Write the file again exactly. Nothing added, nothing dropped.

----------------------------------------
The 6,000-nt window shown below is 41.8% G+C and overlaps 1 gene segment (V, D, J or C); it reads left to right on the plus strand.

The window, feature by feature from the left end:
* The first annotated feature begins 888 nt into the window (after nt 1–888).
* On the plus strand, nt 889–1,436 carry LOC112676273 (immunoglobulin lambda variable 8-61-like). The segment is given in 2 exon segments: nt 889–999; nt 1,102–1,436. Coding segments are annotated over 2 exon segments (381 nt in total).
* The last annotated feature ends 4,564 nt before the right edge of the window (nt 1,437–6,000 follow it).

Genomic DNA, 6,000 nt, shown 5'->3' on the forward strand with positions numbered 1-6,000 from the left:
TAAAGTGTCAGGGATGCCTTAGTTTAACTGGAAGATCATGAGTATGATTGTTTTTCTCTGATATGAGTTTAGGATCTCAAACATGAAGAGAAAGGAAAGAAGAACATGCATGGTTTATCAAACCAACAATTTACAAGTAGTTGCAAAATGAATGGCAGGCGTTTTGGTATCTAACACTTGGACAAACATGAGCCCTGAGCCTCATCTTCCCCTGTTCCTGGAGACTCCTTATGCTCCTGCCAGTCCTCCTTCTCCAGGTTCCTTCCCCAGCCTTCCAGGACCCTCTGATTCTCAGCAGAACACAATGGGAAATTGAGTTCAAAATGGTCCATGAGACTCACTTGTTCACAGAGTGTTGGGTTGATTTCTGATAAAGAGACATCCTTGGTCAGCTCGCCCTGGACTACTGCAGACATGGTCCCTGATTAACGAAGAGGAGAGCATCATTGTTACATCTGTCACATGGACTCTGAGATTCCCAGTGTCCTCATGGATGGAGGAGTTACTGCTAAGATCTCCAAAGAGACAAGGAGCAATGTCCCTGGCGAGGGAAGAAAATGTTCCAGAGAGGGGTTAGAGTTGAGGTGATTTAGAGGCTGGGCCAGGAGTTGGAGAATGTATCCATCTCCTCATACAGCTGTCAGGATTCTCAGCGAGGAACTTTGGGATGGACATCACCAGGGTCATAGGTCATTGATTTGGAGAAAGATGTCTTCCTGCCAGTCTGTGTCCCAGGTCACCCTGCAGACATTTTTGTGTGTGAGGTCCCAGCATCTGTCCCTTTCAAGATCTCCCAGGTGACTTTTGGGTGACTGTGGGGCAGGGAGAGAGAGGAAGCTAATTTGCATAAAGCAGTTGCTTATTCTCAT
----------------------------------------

The 6,000-nt window shown below is 41.8% G+C and overlaps 1 gene segment (V, D, J or C); it reads left to right on the plus strand.

The window, feature by feature from the left end:
* The first annotated feature begins 888 nt into the window (after nt 1–888).
* On the plus strand, nt 889–1,436 carry LOC112676273 (immunoglobulin lambda variable 8-61-like). The segment is given in 2 exon segments: nt 889–999; nt 1,102–1,436. Coding segments are annotated over 2 exon segments (381 nt in total).
* The last annotated feature ends 4,564 nt before the right edge of the window (nt 1,437–6,000 follow it).

Genomic DNA, 6,000 nt, shown 5'->3' on the forward strand with positions numbered 1-6,000 from the left:
TAAAGTGTCAGGGATGCCTTAGTTTAACTGGAAGATCATGAGTATGATTGTTTTTCTCTGATATGAGTTTAGGATCTCAAACATGAAGAGAAAGGAAAGAAGAACATGCATGGTTTATCAAACCAACAATTTACAAGTAGTTGCAAAATGAATGGCAGGCGTTTTGGTATCTAACACTTGGACAAACATGAGCCCTGAGCCTCATCTTCCCCTGTTCCTGGAGACTCCTTATGCTCCTGCCAGTCCTCCTTCTCCAGGTTCCTTCCCCAGCCTTCCAGGACCCTCTGATTCTCAGCAGAACACAATGGGAAATTGAGTTCAAAATGGTCCATGAGACTCACTTGTTCACAGAGTGTTGGGTTGATTTCTGATAAAGAGACATCCTTGGTCAGCTCGCCCTGGACTACTGCAGACATGGTCCCTGATTAACGAAGAGGAGAGCATCATTGTTACATCTGTCACATGGACTCTGAGATTCCCAGTGTCCTCATGGATGGAGGAGTTACTGCTAAGATCTCCAAAGAGACAAGGAGCAATGTCCCTGGCGAGGGAAGAAAATGTTCCAGAGAGGGGTTAGAGTTGAGGTGATTTAGAGGCTGGGCCAGGAGTTGGAGAATGTATCCATCTCCTCATACAGCTGTCAGGATTCTCAGCGAGGAACTTTGGGATGGACATCACCAGGGTCATAGGTCATTGATTTGGAGAAAGATGTCTTCCTGCCAGTCTGTGTCCCAGGTCACCCTGCAGACATTTTTGTGTGTGAGGTCCCAGCATCTGTCCCTTTCAAGATCTCCCAGGTGACTTTTGGGTGACTGTGGGGCAGGGAGAGAGAGGAAGCTAATTTGCATAAAGCAGTTGCTTATTCTCAT